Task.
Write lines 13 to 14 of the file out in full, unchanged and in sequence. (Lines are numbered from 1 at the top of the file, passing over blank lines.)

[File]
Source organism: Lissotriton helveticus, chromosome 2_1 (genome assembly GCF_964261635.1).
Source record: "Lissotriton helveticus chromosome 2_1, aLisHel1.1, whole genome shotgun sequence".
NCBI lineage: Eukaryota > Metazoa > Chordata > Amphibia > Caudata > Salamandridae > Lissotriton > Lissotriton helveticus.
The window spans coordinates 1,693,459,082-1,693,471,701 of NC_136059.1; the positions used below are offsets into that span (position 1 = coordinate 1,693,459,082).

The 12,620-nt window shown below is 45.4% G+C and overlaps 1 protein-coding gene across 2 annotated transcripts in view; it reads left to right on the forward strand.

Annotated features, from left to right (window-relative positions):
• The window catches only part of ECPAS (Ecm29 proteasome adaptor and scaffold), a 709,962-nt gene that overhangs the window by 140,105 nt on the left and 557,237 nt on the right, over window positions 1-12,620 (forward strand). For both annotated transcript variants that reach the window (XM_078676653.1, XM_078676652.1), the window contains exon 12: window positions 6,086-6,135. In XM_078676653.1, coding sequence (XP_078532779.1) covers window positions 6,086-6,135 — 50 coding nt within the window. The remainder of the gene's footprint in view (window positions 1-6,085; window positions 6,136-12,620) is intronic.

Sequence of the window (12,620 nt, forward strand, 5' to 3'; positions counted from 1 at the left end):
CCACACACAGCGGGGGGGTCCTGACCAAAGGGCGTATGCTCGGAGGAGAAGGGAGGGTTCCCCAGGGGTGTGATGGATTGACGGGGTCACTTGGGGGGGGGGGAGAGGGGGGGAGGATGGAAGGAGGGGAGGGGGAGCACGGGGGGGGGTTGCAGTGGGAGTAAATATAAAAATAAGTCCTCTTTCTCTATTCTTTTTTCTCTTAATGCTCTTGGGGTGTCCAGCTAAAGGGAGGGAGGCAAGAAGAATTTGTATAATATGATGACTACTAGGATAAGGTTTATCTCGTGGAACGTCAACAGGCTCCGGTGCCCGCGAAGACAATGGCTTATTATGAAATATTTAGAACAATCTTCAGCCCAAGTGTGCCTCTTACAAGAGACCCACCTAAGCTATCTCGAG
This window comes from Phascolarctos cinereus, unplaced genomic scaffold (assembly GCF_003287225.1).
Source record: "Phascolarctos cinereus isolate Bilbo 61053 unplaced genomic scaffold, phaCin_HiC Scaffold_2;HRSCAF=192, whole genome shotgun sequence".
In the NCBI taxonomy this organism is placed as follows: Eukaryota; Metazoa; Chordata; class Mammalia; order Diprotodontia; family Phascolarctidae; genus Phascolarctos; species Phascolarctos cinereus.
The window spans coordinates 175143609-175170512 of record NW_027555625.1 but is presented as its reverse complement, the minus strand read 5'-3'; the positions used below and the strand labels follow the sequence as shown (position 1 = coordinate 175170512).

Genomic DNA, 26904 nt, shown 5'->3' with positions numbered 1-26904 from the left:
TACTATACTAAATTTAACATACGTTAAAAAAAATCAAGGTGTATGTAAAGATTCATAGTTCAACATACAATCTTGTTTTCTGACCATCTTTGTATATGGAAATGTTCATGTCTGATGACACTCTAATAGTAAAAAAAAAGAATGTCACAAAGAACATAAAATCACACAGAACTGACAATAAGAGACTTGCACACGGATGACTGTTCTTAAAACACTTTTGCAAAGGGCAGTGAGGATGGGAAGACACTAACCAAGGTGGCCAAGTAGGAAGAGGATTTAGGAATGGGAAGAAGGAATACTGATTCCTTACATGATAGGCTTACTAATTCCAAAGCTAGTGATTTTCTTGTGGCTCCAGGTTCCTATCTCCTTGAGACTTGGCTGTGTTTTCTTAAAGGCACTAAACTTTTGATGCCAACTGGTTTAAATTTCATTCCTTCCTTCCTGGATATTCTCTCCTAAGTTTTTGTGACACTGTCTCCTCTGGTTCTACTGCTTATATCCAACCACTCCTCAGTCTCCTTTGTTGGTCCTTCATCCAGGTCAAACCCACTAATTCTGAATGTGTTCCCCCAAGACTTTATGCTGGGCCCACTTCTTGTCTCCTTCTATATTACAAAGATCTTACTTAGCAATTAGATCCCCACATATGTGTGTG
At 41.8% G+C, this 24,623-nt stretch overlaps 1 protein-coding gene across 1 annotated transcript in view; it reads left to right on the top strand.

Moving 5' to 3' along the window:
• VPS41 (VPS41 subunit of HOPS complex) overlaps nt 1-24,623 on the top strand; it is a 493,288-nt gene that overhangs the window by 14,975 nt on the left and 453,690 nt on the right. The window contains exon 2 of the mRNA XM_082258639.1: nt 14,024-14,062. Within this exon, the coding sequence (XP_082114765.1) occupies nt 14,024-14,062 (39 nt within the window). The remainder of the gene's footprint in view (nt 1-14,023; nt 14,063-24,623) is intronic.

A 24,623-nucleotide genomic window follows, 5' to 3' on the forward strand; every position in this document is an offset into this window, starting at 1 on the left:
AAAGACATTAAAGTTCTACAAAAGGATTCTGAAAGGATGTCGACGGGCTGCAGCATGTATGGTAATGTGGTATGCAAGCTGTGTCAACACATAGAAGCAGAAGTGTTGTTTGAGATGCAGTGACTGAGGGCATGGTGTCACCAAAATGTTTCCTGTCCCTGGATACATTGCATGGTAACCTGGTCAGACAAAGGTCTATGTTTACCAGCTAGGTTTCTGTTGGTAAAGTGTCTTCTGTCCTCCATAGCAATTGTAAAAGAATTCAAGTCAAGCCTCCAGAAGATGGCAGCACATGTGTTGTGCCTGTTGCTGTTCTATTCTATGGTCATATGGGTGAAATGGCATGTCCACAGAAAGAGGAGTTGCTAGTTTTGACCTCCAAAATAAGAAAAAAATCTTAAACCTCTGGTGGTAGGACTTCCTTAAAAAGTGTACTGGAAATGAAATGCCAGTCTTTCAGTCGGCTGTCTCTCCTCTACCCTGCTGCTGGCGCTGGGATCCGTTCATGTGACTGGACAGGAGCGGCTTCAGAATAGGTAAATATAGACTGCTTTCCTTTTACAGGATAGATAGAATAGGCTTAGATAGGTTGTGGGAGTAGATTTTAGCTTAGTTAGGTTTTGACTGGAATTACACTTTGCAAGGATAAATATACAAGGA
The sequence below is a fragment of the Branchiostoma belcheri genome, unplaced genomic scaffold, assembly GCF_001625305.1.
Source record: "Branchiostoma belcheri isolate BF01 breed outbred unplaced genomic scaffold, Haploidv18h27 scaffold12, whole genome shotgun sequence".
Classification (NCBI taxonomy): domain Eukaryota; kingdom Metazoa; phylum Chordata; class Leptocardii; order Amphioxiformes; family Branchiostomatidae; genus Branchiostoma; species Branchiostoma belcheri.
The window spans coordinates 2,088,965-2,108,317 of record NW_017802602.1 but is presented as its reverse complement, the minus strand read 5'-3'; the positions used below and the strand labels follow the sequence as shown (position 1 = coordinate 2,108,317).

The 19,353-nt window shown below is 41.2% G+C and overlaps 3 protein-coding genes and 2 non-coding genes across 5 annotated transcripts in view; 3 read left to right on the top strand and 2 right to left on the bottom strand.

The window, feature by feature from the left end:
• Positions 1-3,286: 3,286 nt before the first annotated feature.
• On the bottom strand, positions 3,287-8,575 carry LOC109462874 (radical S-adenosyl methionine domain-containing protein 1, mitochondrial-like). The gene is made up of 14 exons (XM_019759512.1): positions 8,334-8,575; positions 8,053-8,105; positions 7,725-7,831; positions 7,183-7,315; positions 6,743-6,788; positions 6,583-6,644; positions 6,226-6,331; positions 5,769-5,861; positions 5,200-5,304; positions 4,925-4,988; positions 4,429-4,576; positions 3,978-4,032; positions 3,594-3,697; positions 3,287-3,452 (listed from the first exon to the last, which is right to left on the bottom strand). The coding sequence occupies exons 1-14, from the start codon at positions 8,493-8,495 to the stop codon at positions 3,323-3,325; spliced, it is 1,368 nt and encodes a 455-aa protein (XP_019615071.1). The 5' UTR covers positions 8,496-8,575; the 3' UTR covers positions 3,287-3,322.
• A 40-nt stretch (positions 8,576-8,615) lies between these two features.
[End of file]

The window spans coordinates 175143609-175170512 of record NW_027555625.1 but is presented as its reverse complement, the minus strand read 5'-3'; the positions used below and the strand labels follow the sequence as shown (position 1 = coordinate 175170512).

Genomic DNA, 26904 nt, shown 5'->3' with positions numbered 1-26904 from the left: